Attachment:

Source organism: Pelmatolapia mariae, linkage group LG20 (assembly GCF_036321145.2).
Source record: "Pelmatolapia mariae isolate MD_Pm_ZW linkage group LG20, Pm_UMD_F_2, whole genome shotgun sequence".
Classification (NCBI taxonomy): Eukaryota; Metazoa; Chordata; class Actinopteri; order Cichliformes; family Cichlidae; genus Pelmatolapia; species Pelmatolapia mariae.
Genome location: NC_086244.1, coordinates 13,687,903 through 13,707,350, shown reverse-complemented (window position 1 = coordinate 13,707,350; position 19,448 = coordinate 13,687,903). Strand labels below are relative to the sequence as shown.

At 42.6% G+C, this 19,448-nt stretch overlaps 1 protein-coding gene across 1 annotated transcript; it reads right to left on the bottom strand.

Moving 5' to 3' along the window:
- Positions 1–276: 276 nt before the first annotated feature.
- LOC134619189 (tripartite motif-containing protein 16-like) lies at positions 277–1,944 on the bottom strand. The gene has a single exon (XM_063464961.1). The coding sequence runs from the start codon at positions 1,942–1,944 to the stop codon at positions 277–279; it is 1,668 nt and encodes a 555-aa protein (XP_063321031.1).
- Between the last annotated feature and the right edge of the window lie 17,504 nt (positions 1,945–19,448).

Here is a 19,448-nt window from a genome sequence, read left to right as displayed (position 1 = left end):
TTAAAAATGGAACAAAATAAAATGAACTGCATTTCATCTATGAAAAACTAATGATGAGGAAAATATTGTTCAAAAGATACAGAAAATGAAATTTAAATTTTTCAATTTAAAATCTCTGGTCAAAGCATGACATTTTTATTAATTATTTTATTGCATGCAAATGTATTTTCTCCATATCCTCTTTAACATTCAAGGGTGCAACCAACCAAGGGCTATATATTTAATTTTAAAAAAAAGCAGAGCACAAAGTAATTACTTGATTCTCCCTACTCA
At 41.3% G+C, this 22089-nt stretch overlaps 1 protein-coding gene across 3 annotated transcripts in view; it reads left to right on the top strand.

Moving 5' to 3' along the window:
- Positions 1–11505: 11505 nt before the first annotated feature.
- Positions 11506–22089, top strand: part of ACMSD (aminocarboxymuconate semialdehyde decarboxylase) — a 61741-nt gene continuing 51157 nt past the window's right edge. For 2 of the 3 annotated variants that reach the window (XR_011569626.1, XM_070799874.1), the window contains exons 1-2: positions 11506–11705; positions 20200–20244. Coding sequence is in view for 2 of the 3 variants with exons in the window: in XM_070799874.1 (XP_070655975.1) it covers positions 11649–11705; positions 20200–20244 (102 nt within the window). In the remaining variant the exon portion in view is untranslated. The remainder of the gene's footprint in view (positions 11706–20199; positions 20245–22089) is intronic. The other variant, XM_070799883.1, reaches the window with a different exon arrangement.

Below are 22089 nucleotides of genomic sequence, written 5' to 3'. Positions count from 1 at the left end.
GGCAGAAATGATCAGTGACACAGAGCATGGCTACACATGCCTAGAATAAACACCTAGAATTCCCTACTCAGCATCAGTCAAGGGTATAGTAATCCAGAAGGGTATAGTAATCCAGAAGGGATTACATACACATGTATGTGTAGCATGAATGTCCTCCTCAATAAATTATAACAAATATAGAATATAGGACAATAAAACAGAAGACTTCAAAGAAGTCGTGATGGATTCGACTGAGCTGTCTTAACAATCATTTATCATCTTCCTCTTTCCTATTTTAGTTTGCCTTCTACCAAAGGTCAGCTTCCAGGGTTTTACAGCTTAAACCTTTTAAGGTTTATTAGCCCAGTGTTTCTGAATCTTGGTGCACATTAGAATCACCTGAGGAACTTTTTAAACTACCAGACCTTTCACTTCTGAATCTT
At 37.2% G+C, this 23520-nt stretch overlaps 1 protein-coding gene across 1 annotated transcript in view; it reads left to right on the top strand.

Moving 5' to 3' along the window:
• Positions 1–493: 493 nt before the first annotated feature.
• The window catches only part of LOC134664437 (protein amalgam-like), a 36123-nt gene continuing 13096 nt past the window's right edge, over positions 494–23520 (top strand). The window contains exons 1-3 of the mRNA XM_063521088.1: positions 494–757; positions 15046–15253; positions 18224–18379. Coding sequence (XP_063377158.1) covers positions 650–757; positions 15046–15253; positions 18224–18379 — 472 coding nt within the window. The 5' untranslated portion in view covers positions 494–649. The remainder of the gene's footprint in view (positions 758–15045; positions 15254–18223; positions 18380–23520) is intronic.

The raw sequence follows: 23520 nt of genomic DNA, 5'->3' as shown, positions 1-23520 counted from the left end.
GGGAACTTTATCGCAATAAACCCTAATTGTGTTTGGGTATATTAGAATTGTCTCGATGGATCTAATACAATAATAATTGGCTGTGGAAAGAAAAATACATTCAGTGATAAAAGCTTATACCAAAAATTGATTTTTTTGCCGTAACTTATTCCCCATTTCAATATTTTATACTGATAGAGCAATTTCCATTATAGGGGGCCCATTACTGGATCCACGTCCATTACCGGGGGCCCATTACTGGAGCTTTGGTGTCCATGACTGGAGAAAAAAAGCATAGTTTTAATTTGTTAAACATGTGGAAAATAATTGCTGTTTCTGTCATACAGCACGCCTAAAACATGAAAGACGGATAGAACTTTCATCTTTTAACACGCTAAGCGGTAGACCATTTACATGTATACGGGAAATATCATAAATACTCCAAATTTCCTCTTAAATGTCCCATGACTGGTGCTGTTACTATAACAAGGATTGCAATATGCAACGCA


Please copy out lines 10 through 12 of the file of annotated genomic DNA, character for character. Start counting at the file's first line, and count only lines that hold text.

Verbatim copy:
Here is a 19,448-nt window from a genome sequence, read left to right as displayed (position 1 = left end):
TTAAAAATGGAACAAAATAAAATGAACTGCATTTCATCTATGAAAAACTAATGATGAGGAAAATATTGTTCAAAAGATACAGAAAATGAAATTTAAATTTTTCAATTTAAAATCTCTGGTCAAAGCATGACATTTTTATTAATTATTTTATTGCATGCAAATGTATTTTCTCCATATCCTCTTTAACATTCAAGGGTGCAACCAACCAAGGGCTATATATTTAATTTTAAAAAAAAGCAGAGCACAAAGTAATTACTTGATTCTCCCTACTCA
At 41.3% G+C, this 22089-nt stretch overlaps 1 protein-coding gene across 3 annotated transcripts in view; it reads left to right on the top strand.